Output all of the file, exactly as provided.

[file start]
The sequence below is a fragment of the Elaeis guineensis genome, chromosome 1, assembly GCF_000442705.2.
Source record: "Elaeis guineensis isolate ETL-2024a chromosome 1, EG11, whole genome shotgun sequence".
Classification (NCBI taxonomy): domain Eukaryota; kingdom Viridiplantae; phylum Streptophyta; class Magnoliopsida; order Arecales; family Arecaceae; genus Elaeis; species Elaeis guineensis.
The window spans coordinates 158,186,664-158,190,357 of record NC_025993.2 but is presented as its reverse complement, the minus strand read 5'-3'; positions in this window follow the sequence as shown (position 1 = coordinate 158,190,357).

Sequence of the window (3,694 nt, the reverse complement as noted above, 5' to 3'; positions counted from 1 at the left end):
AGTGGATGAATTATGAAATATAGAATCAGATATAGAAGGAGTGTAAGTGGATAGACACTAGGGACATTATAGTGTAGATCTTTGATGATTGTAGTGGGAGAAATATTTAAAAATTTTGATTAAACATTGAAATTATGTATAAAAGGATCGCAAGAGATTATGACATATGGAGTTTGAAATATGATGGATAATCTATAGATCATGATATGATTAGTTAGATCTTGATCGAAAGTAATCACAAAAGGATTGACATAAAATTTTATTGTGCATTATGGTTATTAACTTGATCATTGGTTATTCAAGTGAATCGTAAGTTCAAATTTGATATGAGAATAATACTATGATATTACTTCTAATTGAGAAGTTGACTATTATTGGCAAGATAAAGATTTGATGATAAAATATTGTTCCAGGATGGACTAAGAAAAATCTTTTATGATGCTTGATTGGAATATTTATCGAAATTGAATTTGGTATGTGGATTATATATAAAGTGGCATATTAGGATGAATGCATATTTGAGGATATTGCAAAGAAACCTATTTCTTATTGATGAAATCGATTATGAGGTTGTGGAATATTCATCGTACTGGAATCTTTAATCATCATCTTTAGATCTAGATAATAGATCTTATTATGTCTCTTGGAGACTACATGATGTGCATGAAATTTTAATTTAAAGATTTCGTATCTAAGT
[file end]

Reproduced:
The sequence below is a fragment of the Elaeis guineensis genome, chromosome 1, assembly GCF_000442705.2.
Source record: "Elaeis guineensis isolate ETL-2024a chromosome 1, EG11, whole genome shotgun sequence".
Classification (NCBI taxonomy): domain Eukaryota; kingdom Viridiplantae; phylum Streptophyta; class Magnoliopsida; order Arecales; family Arecaceae; genus Elaeis; species Elaeis guineensis.
The window spans coordinates 158,186,664-158,190,357 of record NC_025993.2 but is presented as its reverse complement, the minus strand read 5'-3'; positions in this window follow the sequence as shown (position 1 = coordinate 158,190,357).

Sequence of the window (3,694 nt, the reverse complement as noted above, 5' to 3'; positions counted from 1 at the left end):
AGTGGATGAATTATGAAATATAGAATCAGATATAGAAGGAGTGTAAGTGGATAGACACTAGGGACATTATAGTGTAGATCTTTGATGATTGTAGTGGGAGAAATATTTAAAAATTTTGATTAAACATTGAAATTATGTATAAAAGGATCGCAAGAGATTATGACATATGGAGTTTGAAATATGATGGATAATCTATAGATCATGATATGATTAGTTAGATCTTGATCGAAAGTAATCACAAAAGGATTGACATAAAATTTTATTGTGCATTATGGTTATTAACTTGATCATTGGTTATTCAAGTGAATCGTAAGTTCAAATTTGATATGAGAATAATACTATGATATTACTTCTAATTGAGAAGTTGACTATTATTGGCAAGATAAAGATTTGATGATAAAATATTGTTCCAGGATGGACTAAGAAAAATCTTTTATGATGCTTGATTGGAATATTTATCGAAATTGAATTTGGTATGTGGATTATATATAAAGTGGCATATTAGGATGAATGCATATTTGAGGATATTGCAAAGAAACCTATTTCTTATTGATGAAATCGATTATGAGGTTGTGGAATATTCATCGTACTGGAATCTTTAATCATCATCTTTAGATCTAGATAATAGATCTTATTATGTCTCTTGGAGACTACATGATGTGCATGAAATTTTAATTTAAAGATTTCGTATCTAAGT